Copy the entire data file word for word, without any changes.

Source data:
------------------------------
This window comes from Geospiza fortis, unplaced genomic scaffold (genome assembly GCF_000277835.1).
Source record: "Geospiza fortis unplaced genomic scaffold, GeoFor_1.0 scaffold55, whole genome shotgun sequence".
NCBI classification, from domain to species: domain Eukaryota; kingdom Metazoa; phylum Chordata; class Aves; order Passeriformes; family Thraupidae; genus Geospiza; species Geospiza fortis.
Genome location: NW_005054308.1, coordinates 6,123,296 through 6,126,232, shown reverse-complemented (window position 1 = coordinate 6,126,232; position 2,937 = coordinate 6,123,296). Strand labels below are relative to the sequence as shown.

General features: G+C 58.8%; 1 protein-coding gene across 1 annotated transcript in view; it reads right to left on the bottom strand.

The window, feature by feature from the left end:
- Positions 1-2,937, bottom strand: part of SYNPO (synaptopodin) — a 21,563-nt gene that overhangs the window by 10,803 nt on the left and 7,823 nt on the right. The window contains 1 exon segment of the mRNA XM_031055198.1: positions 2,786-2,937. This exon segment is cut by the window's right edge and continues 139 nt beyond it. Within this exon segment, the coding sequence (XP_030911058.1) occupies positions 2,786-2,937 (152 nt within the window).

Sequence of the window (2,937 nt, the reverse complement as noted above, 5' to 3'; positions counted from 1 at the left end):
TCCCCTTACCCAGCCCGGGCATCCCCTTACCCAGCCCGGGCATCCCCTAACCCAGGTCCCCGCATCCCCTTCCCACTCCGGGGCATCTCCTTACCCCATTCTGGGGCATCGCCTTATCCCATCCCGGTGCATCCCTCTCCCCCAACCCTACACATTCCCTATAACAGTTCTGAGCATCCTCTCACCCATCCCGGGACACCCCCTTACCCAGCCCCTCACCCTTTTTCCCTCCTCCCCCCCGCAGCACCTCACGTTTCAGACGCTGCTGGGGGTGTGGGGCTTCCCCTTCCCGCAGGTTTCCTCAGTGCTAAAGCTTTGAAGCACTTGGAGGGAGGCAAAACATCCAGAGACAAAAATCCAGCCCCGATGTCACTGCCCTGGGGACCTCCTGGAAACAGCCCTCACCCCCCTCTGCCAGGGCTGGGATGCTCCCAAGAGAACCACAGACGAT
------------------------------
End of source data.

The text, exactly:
This window comes from Geospiza fortis, unplaced genomic scaffold (genome assembly GCF_000277835.1).
Source record: "Geospiza fortis unplaced genomic scaffold, GeoFor_1.0 scaffold55, whole genome shotgun sequence".
NCBI classification, from domain to species: domain Eukaryota; kingdom Metazoa; phylum Chordata; class Aves; order Passeriformes; family Thraupidae; genus Geospiza; species Geospiza fortis.
Genome location: NW_005054308.1, coordinates 6,123,296 through 6,126,232, shown reverse-complemented (window position 1 = coordinate 6,126,232; position 2,937 = coordinate 6,123,296). Strand labels below are relative to the sequence as shown.

General features: G+C 58.8%; 1 protein-coding gene across 1 annotated transcript in view; it reads right to left on the bottom strand.

The window, feature by feature from the left end:
- Positions 1-2,937, bottom strand: part of SYNPO (synaptopodin) — a 21,563-nt gene that overhangs the window by 10,803 nt on the left and 7,823 nt on the right. The window contains 1 exon segment of the mRNA XM_031055198.1: positions 2,786-2,937. This exon segment is cut by the window's right edge and continues 139 nt beyond it. Within this exon segment, the coding sequence (XP_030911058.1) occupies positions 2,786-2,937 (152 nt within the window).

Sequence of the window (2,937 nt, the reverse complement as noted above, 5' to 3'; positions counted from 1 at the left end):
TCCCCTTACCCAGCCCGGGCATCCCCTTACCCAGCCCGGGCATCCCCTAACCCAGGTCCCCGCATCCCCTTCCCACTCCGGGGCATCTCCTTACCCCATTCTGGGGCATCGCCTTATCCCATCCCGGTGCATCCCTCTCCCCCAACCCTACACATTCCCTATAACAGTTCTGAGCATCCTCTCACCCATCCCGGGACACCCCCTTACCCAGCCCCTCACCCTTTTTCCCTCCTCCCCCCCGCAGCACCTCACGTTTCAGACGCTGCTGGGGGTGTGGGGCTTCCCCTTCCCGCAGGTTTCCTCAGTGCTAAAGCTTTGAAGCACTTGGAGGGAGGCAAAACATCCAGAGACAAAAATCCAGCCCCGATGTCACTGCCCTGGGGACCTCCTGGAAACAGCCCTCACCCCCCTCTGCCAGGGCTGGGATGCTCCCAAGAGAACCACAGACGAT